Samoa Airways' $400,000 hotel debt revealed

Samoa Airways has an outstanding bill of more than $400,000 at Sheraton Samoa Aggie Grey’s Hotel and the hotel says the airline is not answering requests that it pay its debts. 

The outstanding bill dates back to rooms booked for foreign staff when the airline accommodated them in rooms at the Sheraton for the duration of a “wet lease” arrangement with Malaysian-headquartered Malindo Air. 

Samoa Airways rented a 737-800 aircraft and staff from Malindo last year, in an arrangement that was terminated this April. 

Their failure to pay the outstanding amount is the latest sign of trouble for the financially stressed airline. 

Earlier this week the Samoa Observer obtained financial statements that revealed the Government’s shareholding in the national carrier had fallen into negative territory of more than $11 million - an outstanding amount to creditors. 

But on Friday a spokesperson for the iconic hotel confirmed that it was among the airline’s outstanding creditors. 

“This arrear (debt) has been [there] a long time [ever] since Malindo left and we have been asking the Samoa Airways to make a commitment to pay us, even portion by portion but they never made that commitment,” the spokesperson said. 

The spokesperson confirmed the airline had made some payments towards their debts earlier on. 

“Yes they paid some money to us, but they still owe over $400,000,” the spokesperson said. 

“It is very difficult to recover [this loss] and we are at the stage of looking at closing but we have so many employees and we don’t want to lay off any people.  

“And we’re talking about 182 staff and we don’t want to get to that stage and we are just using what is left [from] our cash flow to sustain.”

Emails to the Airline’s Chief Executive Officer, Seiuli Alvin Tuala, and the Minister for Public Enterprises, Lautafi Selafi Purcell, about the debt were not answered as of press time. 

In April, Samoa Airways was given $1 million as part of the Government’s COVID-19 recovery stimulus package.

At the time, Lautafi said the assistance would be used to settle outstanding bills

“The airline has no money and that sum will help in paying bills, whether it's for staff wages then so be it,” said Lautafi back in April. 

Samoa Airways was forced to hastily arrange a lease agreement with Malaysian headquartered Malindo Airways last April after the airline was close to leasing a Boeing 737-MAX before those plans were dashed once the plane was recalled following two fatal plane accidents.

The national carrier was spending USD$1.47 million for each month of its lease, the Samoa Observer revealed last week.

(The lease was extended for another six months to 28 February 2020 at a discounted base rate USD$1.31 million a month last September.)

Under the terms of the lease, Malindo provided its own crew to operate the aircraft. When they were in Samoa, they stayed at the hotel.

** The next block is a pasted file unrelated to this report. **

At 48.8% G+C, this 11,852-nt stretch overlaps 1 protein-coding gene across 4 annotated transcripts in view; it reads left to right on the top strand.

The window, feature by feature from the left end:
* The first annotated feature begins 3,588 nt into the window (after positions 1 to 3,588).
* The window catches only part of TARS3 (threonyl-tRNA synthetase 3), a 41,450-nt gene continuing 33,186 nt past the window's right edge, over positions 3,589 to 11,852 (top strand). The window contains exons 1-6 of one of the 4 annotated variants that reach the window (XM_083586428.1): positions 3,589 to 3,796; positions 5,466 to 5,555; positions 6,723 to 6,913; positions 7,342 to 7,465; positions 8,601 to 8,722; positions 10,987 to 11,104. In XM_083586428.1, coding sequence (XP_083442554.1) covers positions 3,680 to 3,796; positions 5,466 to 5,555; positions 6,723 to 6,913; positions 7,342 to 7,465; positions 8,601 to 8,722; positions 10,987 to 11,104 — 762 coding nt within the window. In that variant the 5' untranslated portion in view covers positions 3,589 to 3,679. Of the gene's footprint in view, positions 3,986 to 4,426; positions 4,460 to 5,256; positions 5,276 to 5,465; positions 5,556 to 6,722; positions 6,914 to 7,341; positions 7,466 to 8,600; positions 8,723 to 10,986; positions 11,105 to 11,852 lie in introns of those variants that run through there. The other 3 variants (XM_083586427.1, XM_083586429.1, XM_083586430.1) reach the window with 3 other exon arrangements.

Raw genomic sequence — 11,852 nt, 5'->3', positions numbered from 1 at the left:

The news of its outstanding debt comes as the airline says it is in the process of negotiating a new lease with a company based in Holland.

Last week the Samoa Airways revealed the extent of the airline’s financial distress when a copy of its 2018-19 Annual Report revealed the company’s accumulated operating losses had reached as high as $64 million. 

During the Financial Year under question losses reached $24 million. 

The Spokesperson for the Hotel told the Samoa Observer that efforts were made to meet with the C.E.O. to negotiate an amicable solution to the financial impasse but were unsuccessful. 

“[We] went to see the C.E.O. a couple of times [...] but maybe he is busy,” said the spokesperson. 

“But he needs to make a couple of messages [...regarding their arrears] but nothing [has been sent so far].” 

In other news likely to deepen the airline’s financial quagmire, the Weekend Observer can further reveal that a loan request of $15 million that had been submitted to the Unit Trust of Samoa (U.T.O.S.) this year was yet to be accepted. 

The Chief Executive Officer of U.T.O.S., Tevaga Viane Tagilima confirmed that no funds had been released to the airline following its request. 

“U.T.O.S. is still vetting the application, and therefore, the application is yet to [be] approved or otherwise. [We] haven’t made the final decision,” he said in an email on Friday.  

According to the airline’s annual report a previous loan was secured from the Unit Trust of Samoa for $15 million in May 2019. Seiuli is quoted in the report saying “the total loan from U.T.O.S. is $30 million of which only $20,000,000 has been drawn down and $5 million was then drawn down in July.”

The failure of the airline to secure further finance will deepen concerns about the airline’s ongoing viability. 

“The [airline’s] total liabilities exceeded its total assets by $11,258,751. The conditions indicate the existence of material uncertainty, which may cast significant doubt about the company's ability to continue as a going concern,” Jaslyn T. Mariner-Leota, the Assistant Controller and Auditor-General wrote in the Annual Report. 

Absent the ability to grow its revenue, secure new sources of capital or sell off its assets, the viability of the company was under question, the report found. 

“As a result, there is uncertainty whether the company will continue,” the report said.  

The Government says the state-owned airline is in the process of negotiating a lease for a new plane with a company based in Holland.

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